Broken Sword HeroReviewed By Jay Seaver
Posted 07/25/17 00:57:25
SCREENED AT THE 2017 FANTASIA INTERNATIONAL FILM FESTIVAL: What makes a great martial arts action movie? The obvious first part of the answer - "great martial arts action" - is right there in the question, but while fans will often accept other deficiencies if a film delivers that, they often want a little more than just the promise of another fight in between action scenes. "Broken Sword Hero" takes a stab at delivering that, but unless one is particularly invested in Thai fighting techniques and history, it's a bit of a mixed bag.The film introduces the viewer to Thongdee (Buakaw Banchamek) as an adult running from a horde of pursuers, but quickly flashes back to him similarly on the run as a kid, when he's called "Joi" and bullied by the governor's sun Cherd. They're still enemies as adults, when Cherd (Nantawut Boonrubsub) and his uncle Panritdeja pursue Thongdee to a boxing camp. The pair's pursuit spurs Thongdee to move on, studying various martial arts at other camps, with young Boonkerd (Vannapoom Songsuparp) tagging along. They make a number of friends both in training and on the road, with Thongdee particularly taken by Ramyong (Sornsin Maneewan), who leaped from a caravan to defend her sisters from apparent Burmese invaders, and as a result attracting the attention of her uncle Rueang (Phutharit Prombandal), who has an important position in a different governor's staff.
The festival program hints that the star of this movie, Bukaw Banchamek, could be the next Tony Jaa, and he certainly seems to have the muay thai bona fides to pull that off; a four-time champion and solidly built dude (who also played professional soccer), there's little surprise when he jumps into a fray and starts trading effective-looking blows or just lays someone out quickly. He can certainly move and perform the athletic feats necessary. Charisma-wise, it's kind of hard to tell how he'll shape up given more acting roles, but he looks like he might make for a good "inexperienced guy befuddled by weird situation" sort of hero.
Unfortunately, he doesn't get a whole lot of chance to really play a character in this picture, because despite the plots that sort of develop around the edges, there is really nothing to this movie but boxing. Thongdee goes to one boxing camp, spars with the master's best student as an audition, trains, gets into a bigger fight, and then moves on to the next one. It's not even really a case that he seems obsessed with becoming known as the country's best fighter or the like, or that he's always in immediate danger of discovery; there's just no drive to get from one situation to another (Cherd sort of disappears as a factor at one point, and it's not like he's missed, but it's an example of how what's important aside from Thongdee learning to fight fluctuates semi-randomly in this movie). He accumulates a few sidekicks almost randomly, and though they're often pretty good ones - there's even a nice moment when a fighter kicked to the side for losing one fight joins the group and Thongdee recalls that happening to him without it having to make it into the dialog - the star isn't quite actor enough to make it feel like a makeshift family rather than other guys hanging around.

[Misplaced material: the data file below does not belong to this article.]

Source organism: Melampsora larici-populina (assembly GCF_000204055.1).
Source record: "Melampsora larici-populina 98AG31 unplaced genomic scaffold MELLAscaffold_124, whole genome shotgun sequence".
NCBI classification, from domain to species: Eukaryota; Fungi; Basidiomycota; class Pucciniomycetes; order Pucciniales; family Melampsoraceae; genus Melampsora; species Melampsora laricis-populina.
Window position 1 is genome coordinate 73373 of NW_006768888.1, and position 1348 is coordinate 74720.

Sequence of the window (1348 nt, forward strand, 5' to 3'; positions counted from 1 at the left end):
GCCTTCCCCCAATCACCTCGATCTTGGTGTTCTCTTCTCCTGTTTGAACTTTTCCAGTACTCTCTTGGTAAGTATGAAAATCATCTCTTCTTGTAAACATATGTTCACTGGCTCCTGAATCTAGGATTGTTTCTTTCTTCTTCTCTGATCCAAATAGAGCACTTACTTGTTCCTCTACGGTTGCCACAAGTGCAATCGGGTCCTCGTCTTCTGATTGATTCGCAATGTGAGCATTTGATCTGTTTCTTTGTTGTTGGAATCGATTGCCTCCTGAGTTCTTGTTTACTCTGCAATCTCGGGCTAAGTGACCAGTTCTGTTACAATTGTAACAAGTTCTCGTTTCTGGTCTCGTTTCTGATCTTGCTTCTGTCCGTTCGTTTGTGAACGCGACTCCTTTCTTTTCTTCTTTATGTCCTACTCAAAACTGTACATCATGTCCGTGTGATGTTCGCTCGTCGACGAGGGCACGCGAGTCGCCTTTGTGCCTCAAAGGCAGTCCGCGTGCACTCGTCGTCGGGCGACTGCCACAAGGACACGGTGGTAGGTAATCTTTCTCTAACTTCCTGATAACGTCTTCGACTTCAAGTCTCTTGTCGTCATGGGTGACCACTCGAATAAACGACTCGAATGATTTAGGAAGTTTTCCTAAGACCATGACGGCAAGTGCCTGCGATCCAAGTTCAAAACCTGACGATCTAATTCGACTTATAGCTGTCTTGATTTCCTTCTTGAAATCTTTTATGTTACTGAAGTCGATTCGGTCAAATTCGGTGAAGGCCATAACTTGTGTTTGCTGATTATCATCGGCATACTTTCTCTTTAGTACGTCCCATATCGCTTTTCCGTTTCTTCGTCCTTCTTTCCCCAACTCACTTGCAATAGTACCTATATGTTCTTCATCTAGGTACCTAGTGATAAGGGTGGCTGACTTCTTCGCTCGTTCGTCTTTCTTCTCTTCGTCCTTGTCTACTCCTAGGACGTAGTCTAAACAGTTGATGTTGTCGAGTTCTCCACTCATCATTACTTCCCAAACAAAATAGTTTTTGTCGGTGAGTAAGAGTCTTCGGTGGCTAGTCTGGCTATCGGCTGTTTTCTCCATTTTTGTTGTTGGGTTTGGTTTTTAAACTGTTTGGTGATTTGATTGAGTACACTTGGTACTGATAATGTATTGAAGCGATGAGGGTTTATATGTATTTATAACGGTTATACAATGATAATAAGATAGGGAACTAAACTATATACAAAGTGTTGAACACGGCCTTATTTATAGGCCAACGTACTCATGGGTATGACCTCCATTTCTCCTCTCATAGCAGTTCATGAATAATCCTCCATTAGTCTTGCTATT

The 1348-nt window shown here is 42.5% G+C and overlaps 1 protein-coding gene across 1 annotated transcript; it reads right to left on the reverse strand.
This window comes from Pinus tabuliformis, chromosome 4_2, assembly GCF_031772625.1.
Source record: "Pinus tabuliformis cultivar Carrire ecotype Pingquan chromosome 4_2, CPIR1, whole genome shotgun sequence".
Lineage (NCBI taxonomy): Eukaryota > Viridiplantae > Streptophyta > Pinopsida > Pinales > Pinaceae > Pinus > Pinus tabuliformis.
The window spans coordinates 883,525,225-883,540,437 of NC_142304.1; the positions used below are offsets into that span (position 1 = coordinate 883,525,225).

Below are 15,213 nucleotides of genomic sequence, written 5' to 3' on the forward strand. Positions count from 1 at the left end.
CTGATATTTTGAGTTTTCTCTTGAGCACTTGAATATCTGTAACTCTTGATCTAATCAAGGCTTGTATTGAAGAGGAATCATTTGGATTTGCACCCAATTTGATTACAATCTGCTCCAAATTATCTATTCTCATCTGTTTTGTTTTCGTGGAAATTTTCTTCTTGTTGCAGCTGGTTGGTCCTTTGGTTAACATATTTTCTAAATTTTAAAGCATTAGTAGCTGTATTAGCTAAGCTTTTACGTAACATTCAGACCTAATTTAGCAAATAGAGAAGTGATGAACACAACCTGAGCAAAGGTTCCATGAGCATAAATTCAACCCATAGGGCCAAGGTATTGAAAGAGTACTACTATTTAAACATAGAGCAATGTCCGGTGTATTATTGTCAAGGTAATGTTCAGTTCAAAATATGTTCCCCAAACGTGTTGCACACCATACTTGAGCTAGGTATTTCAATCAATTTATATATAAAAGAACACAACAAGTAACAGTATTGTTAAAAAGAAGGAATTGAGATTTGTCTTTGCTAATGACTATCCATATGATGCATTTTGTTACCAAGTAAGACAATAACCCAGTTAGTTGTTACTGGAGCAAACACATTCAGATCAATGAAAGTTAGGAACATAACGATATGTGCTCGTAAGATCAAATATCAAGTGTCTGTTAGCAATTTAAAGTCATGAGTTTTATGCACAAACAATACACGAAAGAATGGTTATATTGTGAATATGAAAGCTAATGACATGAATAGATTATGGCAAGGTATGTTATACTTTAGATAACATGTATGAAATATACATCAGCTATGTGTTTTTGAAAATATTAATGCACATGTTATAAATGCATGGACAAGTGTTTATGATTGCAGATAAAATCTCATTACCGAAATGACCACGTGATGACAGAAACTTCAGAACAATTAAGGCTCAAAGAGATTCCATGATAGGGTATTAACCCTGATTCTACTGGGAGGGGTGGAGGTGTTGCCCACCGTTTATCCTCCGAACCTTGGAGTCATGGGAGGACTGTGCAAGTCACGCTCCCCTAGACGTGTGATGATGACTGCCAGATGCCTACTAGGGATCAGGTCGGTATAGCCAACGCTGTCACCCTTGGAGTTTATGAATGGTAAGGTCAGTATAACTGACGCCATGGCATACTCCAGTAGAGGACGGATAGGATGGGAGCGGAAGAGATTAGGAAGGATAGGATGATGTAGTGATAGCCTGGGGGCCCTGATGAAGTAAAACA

The fighting itself? Okay, but there seems to be a massive Panna Rittikrai-shaped void in Thai action cinema today, with this film's crew not able to find the thrilling athleticism next to the brutality of this fighting style. Fights are often over almost before they start or staged as simple bouts in an empty circle, with occasional moments where the audience can't quite see how physically astonishing some bit of movement or reaction is. Some less-than-great CGI when stabbing is involved doesn't help, and I can't help but feel sad that this is the first Thai film I've seen with such competent but bland cinematography; even low-budget horror movies used to look better than this.Will I see the next thing from the star should it play Fantasia? Sure; I'm a sucker for elbows smashing down on a villain's head in slow motion. But if he's going to be the next Tony Jaa, he's going to need a team as good as the one Jaa worked with in his prime years.
|© Copyright HBS Entertainment, Inc.|